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Blog Review 38: Tim Cumming Reviews ‘The Stairwell’ by Michael Longley

Here are the names of some of the flowers of Carrigskeewaun – sandwort, saxifrage, asphodel; and here are some of its songbirds – red bunting, blackcaps, chiffchaffs, a wren, “its tumultuous/ Aria in C or/ Whatever the key/ In which God exists”.

In Longley country, the small forms of the world spread and grow from book to book. His poems are miniatures with big dimensions, nests of small ephemera with long shadows and persistent themes, though they can also be decorative, lovely to hear and to look at, and even if slight, riveted with perfectly placed detail. Longley’s art and craft is an exact science with tangible effects.

The poems in The Stairwell don’t waste their breath, don’t tire themselves with unnecessary movement. No sleight of hand so much as an opening of the palm – in the poem ‘Deathbed’, we get a mind picture of the poet’s friends sharing their bedroom with a family of robins; you don’t see that in Grand Designs. Such miraculous contact – between species, between histories, between mortals and mythology – tends to happen quite often in Longley’s poems.

In this year of politicized Remembrance, it’s refreshing to read more of his work drawing on World War One – he comes to that area by way of the Classics, and by way of family history – the epic and the local, the mythic and the folkloric creating a synergy that absorbs your attention and doesn’t lose focus. In the same way, he approaches the Classics without overdoing the make-up and effects – all that blood and sinew. Longley is a Classicist, so the poet in him doesn’t need to strain at the root; he harvests the small leaves because they cast the most interesting shapes. Maybe this is why there are no epics teetering in his oeuvre. He gives us glimpses, side-glances, flashes from the Classical pantheon, and from love life, family life and friendship, out of which touch-sensitive landscapes unfold, a world of sympathetic parts, laced with the birds, flowers and correspondences that run through his books.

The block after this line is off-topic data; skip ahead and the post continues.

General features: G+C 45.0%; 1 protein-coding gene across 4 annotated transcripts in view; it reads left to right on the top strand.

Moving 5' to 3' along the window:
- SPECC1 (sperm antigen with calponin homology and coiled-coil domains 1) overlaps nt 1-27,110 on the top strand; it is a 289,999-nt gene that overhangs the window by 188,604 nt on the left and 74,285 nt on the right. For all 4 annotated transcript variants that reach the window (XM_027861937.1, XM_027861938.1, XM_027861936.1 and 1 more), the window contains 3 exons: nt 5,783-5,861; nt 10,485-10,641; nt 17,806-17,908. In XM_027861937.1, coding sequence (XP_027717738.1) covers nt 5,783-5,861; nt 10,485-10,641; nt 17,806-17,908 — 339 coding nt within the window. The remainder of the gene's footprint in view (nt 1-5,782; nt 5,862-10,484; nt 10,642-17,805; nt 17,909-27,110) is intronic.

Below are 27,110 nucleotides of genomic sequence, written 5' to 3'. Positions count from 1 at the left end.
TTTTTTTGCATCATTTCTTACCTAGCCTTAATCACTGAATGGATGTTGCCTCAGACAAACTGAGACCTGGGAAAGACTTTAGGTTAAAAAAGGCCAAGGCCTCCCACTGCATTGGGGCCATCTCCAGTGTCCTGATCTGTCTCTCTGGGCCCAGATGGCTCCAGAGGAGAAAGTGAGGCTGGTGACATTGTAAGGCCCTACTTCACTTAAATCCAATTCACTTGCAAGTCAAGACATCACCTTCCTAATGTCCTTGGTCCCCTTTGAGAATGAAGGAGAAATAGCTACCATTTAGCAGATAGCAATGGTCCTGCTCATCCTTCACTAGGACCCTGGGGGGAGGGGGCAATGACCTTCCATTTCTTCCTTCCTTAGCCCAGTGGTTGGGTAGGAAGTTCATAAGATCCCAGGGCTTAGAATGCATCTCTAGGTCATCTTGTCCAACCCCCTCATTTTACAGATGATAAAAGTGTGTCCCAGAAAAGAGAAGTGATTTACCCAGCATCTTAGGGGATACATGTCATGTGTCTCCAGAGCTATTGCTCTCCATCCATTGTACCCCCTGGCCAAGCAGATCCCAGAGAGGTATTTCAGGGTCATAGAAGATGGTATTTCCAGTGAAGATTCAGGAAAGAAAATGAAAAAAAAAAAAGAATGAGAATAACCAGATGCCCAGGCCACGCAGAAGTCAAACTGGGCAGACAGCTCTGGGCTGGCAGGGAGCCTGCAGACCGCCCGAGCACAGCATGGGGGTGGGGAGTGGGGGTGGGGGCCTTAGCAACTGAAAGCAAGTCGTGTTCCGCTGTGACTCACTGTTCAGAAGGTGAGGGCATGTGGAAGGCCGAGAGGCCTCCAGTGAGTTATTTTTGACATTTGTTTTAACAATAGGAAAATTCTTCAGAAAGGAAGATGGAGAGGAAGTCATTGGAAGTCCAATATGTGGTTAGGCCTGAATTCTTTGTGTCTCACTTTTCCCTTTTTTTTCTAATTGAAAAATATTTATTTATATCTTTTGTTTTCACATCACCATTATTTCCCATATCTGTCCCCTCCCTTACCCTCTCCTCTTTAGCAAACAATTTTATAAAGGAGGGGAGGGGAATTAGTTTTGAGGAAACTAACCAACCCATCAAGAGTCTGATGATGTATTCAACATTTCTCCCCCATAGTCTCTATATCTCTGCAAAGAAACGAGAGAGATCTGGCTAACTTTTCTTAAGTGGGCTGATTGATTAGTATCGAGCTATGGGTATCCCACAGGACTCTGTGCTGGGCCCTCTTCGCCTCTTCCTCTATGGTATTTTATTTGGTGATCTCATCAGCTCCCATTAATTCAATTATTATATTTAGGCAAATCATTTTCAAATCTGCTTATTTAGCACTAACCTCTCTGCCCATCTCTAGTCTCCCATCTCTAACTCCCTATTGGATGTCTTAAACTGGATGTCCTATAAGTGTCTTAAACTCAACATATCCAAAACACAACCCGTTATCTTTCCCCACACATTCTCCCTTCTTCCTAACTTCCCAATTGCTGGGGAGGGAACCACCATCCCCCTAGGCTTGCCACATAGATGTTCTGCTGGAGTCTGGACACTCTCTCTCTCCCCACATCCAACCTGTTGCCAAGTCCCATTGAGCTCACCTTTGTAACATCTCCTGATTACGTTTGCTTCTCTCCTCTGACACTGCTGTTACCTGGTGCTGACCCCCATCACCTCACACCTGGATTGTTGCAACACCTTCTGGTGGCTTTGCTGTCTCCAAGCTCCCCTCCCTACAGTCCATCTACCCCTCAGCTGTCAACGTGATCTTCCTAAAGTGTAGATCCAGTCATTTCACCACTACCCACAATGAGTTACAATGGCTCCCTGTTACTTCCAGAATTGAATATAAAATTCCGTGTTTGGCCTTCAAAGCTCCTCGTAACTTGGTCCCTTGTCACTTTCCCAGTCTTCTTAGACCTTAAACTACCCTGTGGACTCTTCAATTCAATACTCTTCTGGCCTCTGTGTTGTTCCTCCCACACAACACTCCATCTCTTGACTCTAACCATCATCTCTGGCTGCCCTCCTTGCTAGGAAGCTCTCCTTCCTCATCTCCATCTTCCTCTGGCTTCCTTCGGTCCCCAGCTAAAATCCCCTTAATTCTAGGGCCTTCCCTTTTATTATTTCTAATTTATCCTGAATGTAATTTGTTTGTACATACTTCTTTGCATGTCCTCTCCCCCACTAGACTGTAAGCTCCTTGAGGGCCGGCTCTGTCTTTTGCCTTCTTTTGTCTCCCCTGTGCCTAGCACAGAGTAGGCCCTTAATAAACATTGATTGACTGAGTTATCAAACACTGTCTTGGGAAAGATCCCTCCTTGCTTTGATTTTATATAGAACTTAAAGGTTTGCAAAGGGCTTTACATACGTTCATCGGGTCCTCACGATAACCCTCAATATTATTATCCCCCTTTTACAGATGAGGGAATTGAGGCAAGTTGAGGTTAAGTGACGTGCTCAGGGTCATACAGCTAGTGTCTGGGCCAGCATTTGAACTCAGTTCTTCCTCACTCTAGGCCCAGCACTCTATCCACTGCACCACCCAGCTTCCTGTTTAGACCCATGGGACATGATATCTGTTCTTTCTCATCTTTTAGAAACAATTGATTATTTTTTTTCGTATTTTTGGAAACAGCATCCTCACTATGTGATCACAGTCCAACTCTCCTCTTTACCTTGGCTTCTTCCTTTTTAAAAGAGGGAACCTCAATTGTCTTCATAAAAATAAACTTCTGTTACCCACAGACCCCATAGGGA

Longley’s poems present untroubled surfaces beneath which greater tides push and pull – Thanatos and Eros grappling on postcards home. In The Stairwell’s title poem, he begins: “I have been thinking about the music for my funeral” which could be portentous, but Longley’s conversational line takes us to the acoustic of the stairwell, the place of ascent and descent, to the popular tunes of the trenches, to his Dad, and to the fadeout – “songbirds circling high up in the stairwell…’ He puts us at our ease, and every time I read that last line, I look up. That’s what I call poetry.

The second part of the book comprises elegies for his twin brother – 23 poems, beginning with ‘The Wheelchair’, then ‘The Tree’, ‘The Arrow’, ‘The Story’ and down through to the final poem, ‘The Fire’, in which the poet-twin must push the button to propel his brother’s coffin into the furnace of the crematorium (Longley describes himself as “a sentimental disbeliever”). It’s clear, intimate, moving poetry that’s very close to your ear but speaking in an epic voice; personal and particular, but widescreen, and there’s nothing you can’t hang on to it from your own life. It’s sentimental and dry – self aware, human in nature, and marbled with the pressures of memory and connection. A brother buries his twin, and raises him again in verses. It’s good to be reminded of the basic power of poems.

Tim Cumming
Tim Cumming was born in 1963 and has published seven collections since 1991, including Apocalypso (Stride) and The Rapture (Salt); an artist and filmmaker as well as poet, he is anthologised in various Forward Prize books and in 2010’s Identity Parade.

longley stairwell

The Stairwell by Michael Longley is published by Jonathan Cape, 2014, £10

(to read previous Magma blog reviews, please click on the ‘reviews’ tag immediately below)

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